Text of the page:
Introduction to Processes

This lesson gives a basic introduction to​ a process, describes​ the time-sharing mechanism and polices which are employed by the operating system.

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In this chapter, we discuss one of the most fundamental abstractions that the OS provides to users: the process. The definition of a process, informally, is quite simple: it is a running program1. “The Nucleus of a Multiprogramming System” by Per Brinch Hansen. Communications of the ACM, Volume 13:4, April 1970. This paper introduces one of the first microkernels in operating systems history, called Nucleus. The idea of smaller, more minimal systems is a theme that rears its head repeatedly in OS history; it all began with Brinch Hansen’s work described herein. 2. “Structure of the Multics Supervisor” by V.A. Vyssotsky, F. J. Corbato, R. M. Graham. Fall Joint Computer Conference, 1965. An early paper on Multics, which described many of the basic ideas and terms that we find in modern systems. Some of the vision behind computing as a utility are finally being realized in modern cloud systems..

The program itself is a lifeless thing: it just sits there on the disk, a bunch of instructions (and maybe some static data), waiting to spring into action. It is the operating system that takes these bytes and gets them running, transforming the program into something useful. It turns out that one often wants to run more than one program at once; for example, consider your desktop or laptop where you might like to run a web browser, mail program, a game, a music player, and so forth. In fact, a typical system may be seemingly running tens or even hundreds of processes at the same time. Doing so makes the system easy to use, as one never needs to be concerned with whether a CPU is available; one simply runs programs. Hence our challenge:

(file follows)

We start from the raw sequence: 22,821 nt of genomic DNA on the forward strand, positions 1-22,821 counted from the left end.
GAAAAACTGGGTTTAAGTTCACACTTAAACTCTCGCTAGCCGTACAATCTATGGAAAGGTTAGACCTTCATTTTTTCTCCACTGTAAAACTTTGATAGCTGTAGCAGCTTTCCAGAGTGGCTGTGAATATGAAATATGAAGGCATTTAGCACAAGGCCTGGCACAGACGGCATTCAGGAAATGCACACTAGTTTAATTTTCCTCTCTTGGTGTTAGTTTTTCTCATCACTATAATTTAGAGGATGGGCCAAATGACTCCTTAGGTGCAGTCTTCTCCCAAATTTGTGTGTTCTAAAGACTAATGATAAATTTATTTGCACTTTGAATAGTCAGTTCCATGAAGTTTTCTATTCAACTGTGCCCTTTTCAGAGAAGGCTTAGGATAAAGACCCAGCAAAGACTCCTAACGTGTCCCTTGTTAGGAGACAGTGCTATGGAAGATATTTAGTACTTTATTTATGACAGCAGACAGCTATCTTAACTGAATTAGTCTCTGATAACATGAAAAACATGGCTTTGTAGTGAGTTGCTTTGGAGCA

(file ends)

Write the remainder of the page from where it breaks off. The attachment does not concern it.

Although there are only a few physical CPUs available, how can the OS provide the illusion of a nearly-endless supply of said CPUs?

Time sharing

The OS creates this illusion by virtualizing the CPU. By running one process, then stopping it and running another, and so forth, the OS can promote the illusion that many virtual CPUs exist when in fact there is only one physical CPU (or a few). This basic technique, known as time sharing of the CPU, allows users to run as many concurrent processes as they would like; the potential cost is performance, as each will run more slowly if the CPU(s) must be shared. To implement the virtualization of the CPU, and to implement it well, the OS will need both some low-level machinery and some high-level intelligence. We call the low-level machinery mechanisms. Mechanisms are low-level methods or protocols that implement a needed piece of functionality. For example, we’ll learn later how to implement a context switch, which gives the OS the ability to stop running one program and start running another on a given CPU; this time-sharing mechanism is employed by all modern OSes.

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